Ann Brooks is Professor of Sociology at Bournemouth University since January 2015. Ann has held senior positions in universities in Singapore, Australia and New Zealand and has held visiting fellowships and scholarships in Singapore and the USA. She was a Visiting Professor at the Institute of Health and Community at Plymouth University in 2014 and was previously a Senior Visiting Research Fellow at the Asia Research Institute, National University of Singapore and a Visiting Scholar in the Department of Sociology at the University of California, Berkeley. She is author of Academic Women (Open University Press, 1997); Postfeminisms: Feminism, Cultural Theory and Cultural Forms (Routledge, 1997); Gender and the Restructured University (Open University Press, 2001); Gendered Work in Asian Cities: The New Economy and Changing Labour Markets (Ashgate, 2006); Social Theory in Contemporary Asia (Routledge, 2010); Gender, Emotions and Labour Markets: Asian and Western Perspectives (Routledge, 2011) and Emotions in Transmigration: Transformation, Movement and Identity (Palgrave 2012) (with Ruth Simpson). Recent books include: Consumption, Cities and States: Comparing Singapore with Cities in Asia and the West (Anthem Press, 2014) (with Lionel Wee); Popular Culture, Global Intercultural Perspectives (Palgrave, 2014); and Emotions and Social Change: Historical and Sociological Perspectives (Routledge, New York, 2014) (edited with David Lemmings). Her latest book is: Genealogies of Emotions, Intimacies and Desire: Theories of Changes in Emotional Regimes from Medieval Society to Late Modernity (2016 Routledge, New York).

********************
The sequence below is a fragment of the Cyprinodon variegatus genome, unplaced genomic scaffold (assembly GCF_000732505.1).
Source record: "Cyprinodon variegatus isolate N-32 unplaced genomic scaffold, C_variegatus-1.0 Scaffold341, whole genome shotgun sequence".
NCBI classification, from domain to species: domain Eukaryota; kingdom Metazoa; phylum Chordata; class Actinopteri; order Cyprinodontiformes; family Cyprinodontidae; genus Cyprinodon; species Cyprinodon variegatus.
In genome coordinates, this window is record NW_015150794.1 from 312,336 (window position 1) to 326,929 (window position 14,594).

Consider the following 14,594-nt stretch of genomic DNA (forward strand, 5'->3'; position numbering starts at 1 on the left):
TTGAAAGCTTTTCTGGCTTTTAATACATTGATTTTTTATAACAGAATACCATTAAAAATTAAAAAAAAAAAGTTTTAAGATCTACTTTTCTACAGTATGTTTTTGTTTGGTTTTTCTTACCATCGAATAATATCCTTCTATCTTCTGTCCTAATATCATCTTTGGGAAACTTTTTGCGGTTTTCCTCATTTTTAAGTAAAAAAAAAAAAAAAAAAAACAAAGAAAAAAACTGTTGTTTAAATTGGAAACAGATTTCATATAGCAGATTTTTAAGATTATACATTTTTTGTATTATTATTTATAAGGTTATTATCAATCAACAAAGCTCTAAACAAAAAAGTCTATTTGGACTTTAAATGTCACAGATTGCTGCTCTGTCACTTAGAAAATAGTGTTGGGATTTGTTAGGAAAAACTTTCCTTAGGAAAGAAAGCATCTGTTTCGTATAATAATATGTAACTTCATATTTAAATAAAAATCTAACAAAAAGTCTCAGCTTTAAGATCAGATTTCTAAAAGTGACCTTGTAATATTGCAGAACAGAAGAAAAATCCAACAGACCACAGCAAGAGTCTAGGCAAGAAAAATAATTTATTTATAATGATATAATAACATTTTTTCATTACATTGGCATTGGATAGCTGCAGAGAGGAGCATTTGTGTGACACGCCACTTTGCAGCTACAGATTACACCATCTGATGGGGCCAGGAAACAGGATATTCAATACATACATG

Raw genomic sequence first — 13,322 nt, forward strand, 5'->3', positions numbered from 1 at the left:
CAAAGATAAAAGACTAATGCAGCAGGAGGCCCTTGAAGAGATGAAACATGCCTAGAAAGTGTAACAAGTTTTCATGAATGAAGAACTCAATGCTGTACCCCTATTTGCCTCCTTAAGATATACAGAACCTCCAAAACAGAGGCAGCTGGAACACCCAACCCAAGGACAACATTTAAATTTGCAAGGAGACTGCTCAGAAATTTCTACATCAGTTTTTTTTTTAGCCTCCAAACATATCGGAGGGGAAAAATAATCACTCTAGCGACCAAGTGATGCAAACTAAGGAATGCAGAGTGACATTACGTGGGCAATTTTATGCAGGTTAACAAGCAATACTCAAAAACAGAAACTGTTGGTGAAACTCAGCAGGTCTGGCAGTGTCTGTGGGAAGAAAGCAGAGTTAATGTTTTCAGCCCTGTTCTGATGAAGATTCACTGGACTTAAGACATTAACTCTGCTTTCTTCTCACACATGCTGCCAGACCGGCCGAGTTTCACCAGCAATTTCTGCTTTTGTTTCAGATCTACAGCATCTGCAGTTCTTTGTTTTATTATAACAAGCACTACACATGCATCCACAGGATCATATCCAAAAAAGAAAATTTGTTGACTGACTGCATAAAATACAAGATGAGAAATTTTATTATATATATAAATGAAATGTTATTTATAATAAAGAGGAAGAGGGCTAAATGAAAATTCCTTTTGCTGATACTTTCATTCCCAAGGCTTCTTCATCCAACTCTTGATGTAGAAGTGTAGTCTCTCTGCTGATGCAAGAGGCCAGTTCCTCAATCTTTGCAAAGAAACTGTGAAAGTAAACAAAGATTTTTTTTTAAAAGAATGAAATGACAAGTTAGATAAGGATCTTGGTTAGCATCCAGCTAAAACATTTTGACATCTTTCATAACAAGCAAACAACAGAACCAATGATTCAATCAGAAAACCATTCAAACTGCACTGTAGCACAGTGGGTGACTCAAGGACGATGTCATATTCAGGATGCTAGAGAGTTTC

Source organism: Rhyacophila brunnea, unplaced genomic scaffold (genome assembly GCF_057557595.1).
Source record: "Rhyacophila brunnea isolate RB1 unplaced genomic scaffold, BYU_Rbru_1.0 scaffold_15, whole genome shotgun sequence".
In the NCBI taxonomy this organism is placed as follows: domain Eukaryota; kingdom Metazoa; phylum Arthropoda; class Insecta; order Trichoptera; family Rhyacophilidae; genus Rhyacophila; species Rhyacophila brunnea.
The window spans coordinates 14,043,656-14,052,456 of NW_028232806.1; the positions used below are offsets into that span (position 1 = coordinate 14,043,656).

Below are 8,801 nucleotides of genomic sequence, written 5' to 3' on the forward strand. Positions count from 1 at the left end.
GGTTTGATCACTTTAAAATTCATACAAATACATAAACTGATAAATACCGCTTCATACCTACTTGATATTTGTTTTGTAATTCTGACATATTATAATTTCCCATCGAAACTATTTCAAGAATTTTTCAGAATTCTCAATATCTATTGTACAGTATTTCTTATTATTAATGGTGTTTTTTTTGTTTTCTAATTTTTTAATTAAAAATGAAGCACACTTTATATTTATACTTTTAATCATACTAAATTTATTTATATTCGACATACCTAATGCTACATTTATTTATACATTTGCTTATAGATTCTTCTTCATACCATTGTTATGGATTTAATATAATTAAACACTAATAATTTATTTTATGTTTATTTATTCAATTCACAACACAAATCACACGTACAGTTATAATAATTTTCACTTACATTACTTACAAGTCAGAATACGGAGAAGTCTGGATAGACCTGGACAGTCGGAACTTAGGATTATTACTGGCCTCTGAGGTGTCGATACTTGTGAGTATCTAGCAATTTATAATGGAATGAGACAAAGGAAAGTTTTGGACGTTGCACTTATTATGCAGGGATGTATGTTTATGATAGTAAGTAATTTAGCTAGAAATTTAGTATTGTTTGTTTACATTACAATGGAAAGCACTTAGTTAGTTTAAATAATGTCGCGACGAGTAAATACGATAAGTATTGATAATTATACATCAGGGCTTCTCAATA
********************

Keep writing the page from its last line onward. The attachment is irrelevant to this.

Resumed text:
Further information on this year’s new Fellows can be found here!